Defense Policy Iraq Middle East Political Reform Politics & Diplomacy Security & Defense
MENASource January 13, 2024

Iraq’s prime minister is sending mixed messages on whether US forces should withdraw or not

By Abbas Kadhim

After a year of stability and mutual tolerance, US-Iraq relations have taken a turn for the worse in the last two months. When President Joe Biden took office in 2021, the general belief was that US policy toward Iraq would be shaped by diplomacy, as opposed to the heavy-handed approach of the Donald Trump administration, which included threats of sanctions, asset confiscation, and the use of force to settle scores on Iraqi soil without the consent of Iraq. Former Iraqi Prime Minister Mustafa al-Kadhimi was a staunch advocate of working closely with all international actors, particularly the United States, and transformed Iraq into a constructive regional player and an agent of stability; for example, Iraq successfully mediated complex conflicts, such as the longstanding Iran-Saudi Arabia dispute. As a result, Kadhimi enjoyed a robust relationship with the Biden administration. However, Kadhimi’s successor, Mohamed Shia al-Sudani, has not enjoyed a similar level of trust during his premiership since it began in October 2022.

Despite securing a year-long truce between the US and the Iraqi political and armed groups that reject the US military presence in Iraq, and receiving the Biden administration’s declared support for his government, Prime Minister Sudani has not traveled to Washington. Now, with the security truce dissolved following the Israel-Hamas war since October 7, 2023, and the tit-for-tat drone strikes in the past weeks, Sudani is unlikely to be received in the White House soon, if ever.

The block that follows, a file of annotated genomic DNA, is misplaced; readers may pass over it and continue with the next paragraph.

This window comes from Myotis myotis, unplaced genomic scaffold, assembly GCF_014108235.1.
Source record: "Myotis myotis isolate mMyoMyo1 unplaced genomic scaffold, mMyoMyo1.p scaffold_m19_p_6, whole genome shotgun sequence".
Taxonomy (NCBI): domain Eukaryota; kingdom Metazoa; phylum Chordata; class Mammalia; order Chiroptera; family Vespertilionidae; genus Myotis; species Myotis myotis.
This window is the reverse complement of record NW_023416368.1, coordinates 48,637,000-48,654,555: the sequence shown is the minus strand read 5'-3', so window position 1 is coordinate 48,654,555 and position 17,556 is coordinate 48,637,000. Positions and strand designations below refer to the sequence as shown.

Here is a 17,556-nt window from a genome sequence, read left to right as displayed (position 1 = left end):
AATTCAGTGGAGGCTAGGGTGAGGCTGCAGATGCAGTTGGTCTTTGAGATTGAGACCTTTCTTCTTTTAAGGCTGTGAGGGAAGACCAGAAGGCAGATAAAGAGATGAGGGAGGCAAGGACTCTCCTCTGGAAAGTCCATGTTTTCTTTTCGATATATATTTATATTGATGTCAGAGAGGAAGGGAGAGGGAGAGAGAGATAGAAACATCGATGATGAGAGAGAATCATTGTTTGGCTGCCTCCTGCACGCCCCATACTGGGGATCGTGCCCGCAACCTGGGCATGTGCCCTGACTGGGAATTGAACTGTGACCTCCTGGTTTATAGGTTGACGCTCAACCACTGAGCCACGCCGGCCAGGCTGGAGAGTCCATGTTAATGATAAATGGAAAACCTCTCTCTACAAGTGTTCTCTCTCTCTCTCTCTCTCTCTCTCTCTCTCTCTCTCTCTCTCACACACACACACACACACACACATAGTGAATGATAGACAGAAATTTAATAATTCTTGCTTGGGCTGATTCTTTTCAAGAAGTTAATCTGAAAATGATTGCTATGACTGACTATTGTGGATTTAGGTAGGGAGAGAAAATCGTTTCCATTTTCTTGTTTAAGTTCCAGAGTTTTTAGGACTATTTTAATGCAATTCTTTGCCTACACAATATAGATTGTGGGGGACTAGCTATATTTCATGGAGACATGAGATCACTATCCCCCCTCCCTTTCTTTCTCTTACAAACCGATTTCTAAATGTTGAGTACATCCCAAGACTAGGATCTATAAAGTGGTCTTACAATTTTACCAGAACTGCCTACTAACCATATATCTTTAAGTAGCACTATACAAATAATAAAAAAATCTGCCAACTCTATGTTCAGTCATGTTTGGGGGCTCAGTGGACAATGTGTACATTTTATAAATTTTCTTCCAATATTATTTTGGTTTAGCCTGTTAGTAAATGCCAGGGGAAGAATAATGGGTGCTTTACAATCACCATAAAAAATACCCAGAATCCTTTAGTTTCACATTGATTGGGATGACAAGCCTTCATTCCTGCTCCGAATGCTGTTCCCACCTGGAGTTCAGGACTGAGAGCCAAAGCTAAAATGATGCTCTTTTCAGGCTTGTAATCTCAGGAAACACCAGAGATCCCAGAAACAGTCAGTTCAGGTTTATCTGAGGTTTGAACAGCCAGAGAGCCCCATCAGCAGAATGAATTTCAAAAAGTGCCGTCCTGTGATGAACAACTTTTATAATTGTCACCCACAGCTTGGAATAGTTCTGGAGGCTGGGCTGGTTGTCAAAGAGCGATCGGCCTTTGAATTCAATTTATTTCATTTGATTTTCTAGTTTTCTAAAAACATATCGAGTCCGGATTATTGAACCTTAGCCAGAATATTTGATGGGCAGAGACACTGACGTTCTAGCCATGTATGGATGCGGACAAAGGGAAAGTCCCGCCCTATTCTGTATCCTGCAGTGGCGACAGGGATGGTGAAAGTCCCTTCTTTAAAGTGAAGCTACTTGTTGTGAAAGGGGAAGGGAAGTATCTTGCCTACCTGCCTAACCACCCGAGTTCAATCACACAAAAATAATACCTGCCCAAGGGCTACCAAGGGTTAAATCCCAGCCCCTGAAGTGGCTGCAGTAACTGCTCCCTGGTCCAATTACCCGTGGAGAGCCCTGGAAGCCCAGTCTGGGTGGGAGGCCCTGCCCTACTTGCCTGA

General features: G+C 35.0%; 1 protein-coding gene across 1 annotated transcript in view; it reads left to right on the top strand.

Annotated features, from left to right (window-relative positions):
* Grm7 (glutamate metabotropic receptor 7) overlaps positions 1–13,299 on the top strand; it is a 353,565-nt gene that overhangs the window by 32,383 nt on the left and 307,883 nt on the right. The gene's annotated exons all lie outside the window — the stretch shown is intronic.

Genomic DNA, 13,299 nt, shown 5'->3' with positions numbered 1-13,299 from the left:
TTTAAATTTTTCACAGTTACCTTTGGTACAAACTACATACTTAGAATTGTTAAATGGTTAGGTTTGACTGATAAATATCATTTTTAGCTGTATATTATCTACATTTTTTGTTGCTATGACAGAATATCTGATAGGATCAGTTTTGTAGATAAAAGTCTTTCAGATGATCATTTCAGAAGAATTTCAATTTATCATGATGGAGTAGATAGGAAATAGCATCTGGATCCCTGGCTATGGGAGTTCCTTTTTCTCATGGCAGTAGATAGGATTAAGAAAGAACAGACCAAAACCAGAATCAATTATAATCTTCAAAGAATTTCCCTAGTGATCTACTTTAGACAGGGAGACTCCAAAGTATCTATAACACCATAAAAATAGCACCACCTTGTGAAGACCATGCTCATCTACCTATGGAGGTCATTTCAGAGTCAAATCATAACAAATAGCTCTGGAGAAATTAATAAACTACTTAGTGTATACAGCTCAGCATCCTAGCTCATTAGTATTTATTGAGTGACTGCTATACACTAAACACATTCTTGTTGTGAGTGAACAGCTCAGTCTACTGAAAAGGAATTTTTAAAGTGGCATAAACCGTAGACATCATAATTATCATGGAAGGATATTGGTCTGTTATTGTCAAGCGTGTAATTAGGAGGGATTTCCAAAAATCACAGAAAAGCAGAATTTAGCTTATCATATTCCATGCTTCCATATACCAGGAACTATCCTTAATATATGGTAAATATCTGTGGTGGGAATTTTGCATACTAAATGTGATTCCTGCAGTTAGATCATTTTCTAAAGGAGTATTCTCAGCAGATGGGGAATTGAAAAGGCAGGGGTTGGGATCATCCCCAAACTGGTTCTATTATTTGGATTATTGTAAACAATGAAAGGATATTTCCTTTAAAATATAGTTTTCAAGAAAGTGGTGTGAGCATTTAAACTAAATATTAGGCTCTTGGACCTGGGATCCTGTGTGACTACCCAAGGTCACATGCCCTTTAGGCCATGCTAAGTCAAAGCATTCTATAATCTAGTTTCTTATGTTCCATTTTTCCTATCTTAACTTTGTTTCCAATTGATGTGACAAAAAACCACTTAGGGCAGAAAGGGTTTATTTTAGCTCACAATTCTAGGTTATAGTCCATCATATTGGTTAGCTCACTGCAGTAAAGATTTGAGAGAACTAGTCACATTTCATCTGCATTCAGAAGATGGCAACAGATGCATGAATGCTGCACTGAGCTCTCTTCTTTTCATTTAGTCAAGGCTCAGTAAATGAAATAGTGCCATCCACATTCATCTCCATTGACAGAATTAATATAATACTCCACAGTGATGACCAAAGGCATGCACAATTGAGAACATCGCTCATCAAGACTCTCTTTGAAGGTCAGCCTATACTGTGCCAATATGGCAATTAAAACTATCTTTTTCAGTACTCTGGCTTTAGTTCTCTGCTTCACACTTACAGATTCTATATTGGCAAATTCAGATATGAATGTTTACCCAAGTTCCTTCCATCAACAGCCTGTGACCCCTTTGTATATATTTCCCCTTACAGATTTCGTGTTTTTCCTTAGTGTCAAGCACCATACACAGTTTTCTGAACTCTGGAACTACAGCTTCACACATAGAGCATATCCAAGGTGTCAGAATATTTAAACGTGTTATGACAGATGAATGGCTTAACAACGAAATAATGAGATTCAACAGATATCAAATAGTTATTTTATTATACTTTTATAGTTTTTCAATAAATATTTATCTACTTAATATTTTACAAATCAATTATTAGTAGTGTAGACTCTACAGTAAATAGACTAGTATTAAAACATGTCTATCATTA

The invitation US Secretary of State Antony Blinken extended to Sudani in September 2023 “to visit the White House soon” will be frozen under the current tense relations and as President Biden’s calendar becomes increasingly crowded in the months leading to the November presidential election. Meanwhile, it would not be an exaggeration to state that US-Iraqi relations are rapidly approaching the dynamics observed under the Trump administration in 2020, when a US drone strike killed the Islamic Revolutionary Guard Corps Quds Force Commander Qasem Soleimani and Popular Mobilization Forces (PMF) Deputy Commander Abu Mahdi al-Muhandis. This led the Iraqi Council of Representatives to pass a resolution calling for the withdrawal of US forces from Iraq.

On January 4, a US drone strike inside Baghdad killed Mushtaq Jawad al-Saeedi, the deputy commander of Baghdad Belt for the PMF, who belongs to Harakat al-Nujaba, an armed group that is closely associated with Iraq and designated by the US as a terrorist group. The drone strike coincided with the Iraqi activities commemorating the fourth anniversary of the assassination near the Baghdad International Airport, which killed several Iraqis and Iranians, including Soleimani and Muhandis.

The Iraqi Presidency, the Prime Minister’s Office, and the Foreign Ministry issued three separate statements condemning the latest drone attack, calling it a violation of Iraqi sovereignty and a breach of the bilateral agreement on the rules of engagement and the terms of the presence of US forces in Iraq. Major General Yehia Rasool, the spokesperson of the Commander-in-Chief of Iraqi Armed Forces, described the drone strike in the following terms: “In a blatant aggression and violation of Iraq’s sovereignty and security, a drone conducted an act akin to terrorist activities.”

In his daily briefing at the Pentagon on January 4, Air Force Major General Pat Ryder reiterated the often-cited basis for the presence of US forces in Iraq: they are in the country at the invitation of the government of Iraq and they are stationed there “for one reason, which is to support the defeat-ISIS [Islamic State of Iraq and al-Sham] mission.” He added that the US will “continue to work very closely with our Iraqi partners when it comes to the safety and security of our forces. When those forces are threatened, just like we would anywhere else in the world, we will maintain the inherent right of self-defense to protect our forces.”